WASHINGTON -- In an effort to quell growing public unease, President
Obama made clear in a nearly one-hour news conference that he was responding to what he called the “very passionate but not always fully informed debate” that has erupted in the weeks since a former National Surveillance Agency contractor, Edward J. Snowden, leaked classified surveillance programs to the media.
In response to a question, Obama said he doesn’t believe Snowden was a whistle blower or “a patriot.” He urged the self-proclaimed leaker to return to America from Russia, where he has been granted temporary asylum, to face felony charges, including espionage.
Obama said he is considering proposals to restrict the
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He said he also is considering proposals to create a permanent staff of lawyers to advocate for the public, or to allow outside groups to file “amicus briefs,” in cases before the Foreign
Intelligence Surveillance Court, which has approved the telephone surveillance effort. The goal, he said, is to ensure the 11 judges on the court hear a voice raising civil liberties concerns.
“It’s not enough for me as president to have confidence in these programs,” Obama said in the
One idea under consideration at the White House, aides said, would require telecommunication companies to archive domestic telephone calling records, rather than the government, so the NSA could obtain a warrant and search it for numbers linked to suspected terrorists overseas.
As the president spoke, the
Following Snowden’s disclosures that the NSA has secretly collected domestic telephone records, as well as the contents of Americans’ emails, texts, chats and videos while targeting the Internet activity of foreigners, the president has largely defended the system as designed to fight terrorism without invading the privacy of Americans.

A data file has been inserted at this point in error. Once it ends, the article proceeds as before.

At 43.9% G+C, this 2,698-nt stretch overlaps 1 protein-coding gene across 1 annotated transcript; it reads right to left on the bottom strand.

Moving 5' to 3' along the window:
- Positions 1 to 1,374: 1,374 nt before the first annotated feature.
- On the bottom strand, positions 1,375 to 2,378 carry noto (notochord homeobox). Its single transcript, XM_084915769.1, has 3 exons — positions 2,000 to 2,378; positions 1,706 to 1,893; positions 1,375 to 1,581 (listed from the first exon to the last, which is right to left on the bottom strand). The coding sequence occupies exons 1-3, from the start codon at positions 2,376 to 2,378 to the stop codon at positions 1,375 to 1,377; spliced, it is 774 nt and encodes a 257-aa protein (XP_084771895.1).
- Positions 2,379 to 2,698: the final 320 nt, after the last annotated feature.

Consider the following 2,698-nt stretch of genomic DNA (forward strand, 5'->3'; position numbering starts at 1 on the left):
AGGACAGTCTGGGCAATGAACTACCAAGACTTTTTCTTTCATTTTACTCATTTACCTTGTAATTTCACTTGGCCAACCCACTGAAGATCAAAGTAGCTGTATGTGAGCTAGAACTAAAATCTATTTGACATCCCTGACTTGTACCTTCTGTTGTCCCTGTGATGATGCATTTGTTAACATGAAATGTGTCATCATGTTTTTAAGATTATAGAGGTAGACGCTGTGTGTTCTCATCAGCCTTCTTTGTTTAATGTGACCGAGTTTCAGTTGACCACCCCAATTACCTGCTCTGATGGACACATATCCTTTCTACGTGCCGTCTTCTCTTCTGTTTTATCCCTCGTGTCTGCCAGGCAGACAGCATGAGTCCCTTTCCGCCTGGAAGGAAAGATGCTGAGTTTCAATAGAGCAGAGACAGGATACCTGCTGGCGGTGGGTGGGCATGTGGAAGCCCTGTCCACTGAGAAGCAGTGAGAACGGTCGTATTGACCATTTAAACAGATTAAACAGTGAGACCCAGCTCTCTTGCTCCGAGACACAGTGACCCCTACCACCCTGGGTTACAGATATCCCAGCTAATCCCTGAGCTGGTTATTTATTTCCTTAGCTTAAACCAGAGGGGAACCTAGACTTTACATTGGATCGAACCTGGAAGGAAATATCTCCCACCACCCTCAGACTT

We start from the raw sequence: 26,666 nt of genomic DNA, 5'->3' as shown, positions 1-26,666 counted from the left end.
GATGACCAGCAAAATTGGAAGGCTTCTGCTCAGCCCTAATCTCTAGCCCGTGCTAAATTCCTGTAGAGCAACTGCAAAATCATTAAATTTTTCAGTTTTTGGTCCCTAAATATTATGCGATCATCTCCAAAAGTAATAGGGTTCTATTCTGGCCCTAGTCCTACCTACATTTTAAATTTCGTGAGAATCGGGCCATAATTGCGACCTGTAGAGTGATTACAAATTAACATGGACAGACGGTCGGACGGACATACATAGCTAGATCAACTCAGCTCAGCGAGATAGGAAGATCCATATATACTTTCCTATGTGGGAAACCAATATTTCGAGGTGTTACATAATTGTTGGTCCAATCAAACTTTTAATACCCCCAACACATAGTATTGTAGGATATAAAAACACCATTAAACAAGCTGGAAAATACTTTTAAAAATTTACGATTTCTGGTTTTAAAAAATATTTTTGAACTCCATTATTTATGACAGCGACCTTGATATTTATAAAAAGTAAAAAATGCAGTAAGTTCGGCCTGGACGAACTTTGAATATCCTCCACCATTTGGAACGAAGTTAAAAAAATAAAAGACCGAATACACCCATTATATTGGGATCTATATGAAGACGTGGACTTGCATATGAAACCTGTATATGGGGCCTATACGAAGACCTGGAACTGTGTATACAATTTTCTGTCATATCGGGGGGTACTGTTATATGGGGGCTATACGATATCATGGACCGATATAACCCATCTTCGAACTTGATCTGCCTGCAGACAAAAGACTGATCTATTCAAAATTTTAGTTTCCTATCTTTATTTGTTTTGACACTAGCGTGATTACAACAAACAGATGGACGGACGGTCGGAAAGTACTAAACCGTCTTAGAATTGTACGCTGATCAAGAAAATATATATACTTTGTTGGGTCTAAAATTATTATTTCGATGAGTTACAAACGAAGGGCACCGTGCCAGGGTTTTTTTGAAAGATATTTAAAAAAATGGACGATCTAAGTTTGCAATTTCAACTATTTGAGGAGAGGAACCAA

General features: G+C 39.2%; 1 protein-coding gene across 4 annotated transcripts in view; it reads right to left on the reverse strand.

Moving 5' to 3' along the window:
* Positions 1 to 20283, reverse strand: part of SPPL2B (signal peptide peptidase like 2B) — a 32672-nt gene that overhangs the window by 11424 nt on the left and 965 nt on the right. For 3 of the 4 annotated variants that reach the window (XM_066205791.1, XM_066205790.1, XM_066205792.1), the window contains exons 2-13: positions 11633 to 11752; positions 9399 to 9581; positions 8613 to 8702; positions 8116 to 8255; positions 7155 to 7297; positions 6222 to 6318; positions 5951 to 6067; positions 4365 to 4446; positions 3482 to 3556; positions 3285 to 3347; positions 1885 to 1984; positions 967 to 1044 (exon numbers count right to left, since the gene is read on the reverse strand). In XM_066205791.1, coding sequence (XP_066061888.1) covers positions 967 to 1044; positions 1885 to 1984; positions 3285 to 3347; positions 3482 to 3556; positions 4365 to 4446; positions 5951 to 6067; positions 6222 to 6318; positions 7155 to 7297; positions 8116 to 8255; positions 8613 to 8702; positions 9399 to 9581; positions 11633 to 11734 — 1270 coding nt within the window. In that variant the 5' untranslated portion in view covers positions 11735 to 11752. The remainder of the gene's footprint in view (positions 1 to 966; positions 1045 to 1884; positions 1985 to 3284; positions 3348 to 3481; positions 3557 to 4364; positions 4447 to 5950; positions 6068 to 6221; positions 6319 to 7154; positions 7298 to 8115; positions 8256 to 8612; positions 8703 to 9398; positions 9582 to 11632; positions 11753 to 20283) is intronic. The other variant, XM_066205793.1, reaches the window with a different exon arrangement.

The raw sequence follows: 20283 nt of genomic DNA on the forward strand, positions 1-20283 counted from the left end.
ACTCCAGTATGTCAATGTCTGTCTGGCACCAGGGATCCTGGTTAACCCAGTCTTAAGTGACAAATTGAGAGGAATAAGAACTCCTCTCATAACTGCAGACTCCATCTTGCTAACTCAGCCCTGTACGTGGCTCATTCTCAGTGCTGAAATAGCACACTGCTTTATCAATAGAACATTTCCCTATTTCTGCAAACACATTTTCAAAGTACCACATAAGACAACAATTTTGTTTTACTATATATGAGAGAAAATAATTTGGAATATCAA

Obama argued, as he has in the past, that the leaks of classified information did not reveal any abuses of the law. But he conceded a need for greater openness and additional safeguards to reassure Americans that government surveillance programs do not violate privacy or civil liberties.
The press conference was his first in more than three months. Obama leaves Saturday for an eight day vacation with his family on Martha's Vineyard, an island off Cape Cod in Massachusetts.
White House officials said they will work with Congress to pursue changes to Section 215 of the Patriot Act. Ideas on the table include reducing the length of time the records are held, currently five years.
The government also could reduce the scope of its investigations when it runs a terrorist-linked number through the database and gets a hit. Currently, NSA analyzes the numbers called by the alleged terrorist, and then everyone those people called, and then on to a third so-called “hop” of calling relationships that could include millions of people.
Obama said he also will form a high level group of outside exerts to review current surveillance technology and capabilities, and ensure it is in line with American values. “We need new thinking for a new era,” he said.
[For the Record, 1:37 p.m. PST Aug. 9: This post has been updated to reflect's Obama's full remarks during his press conference.]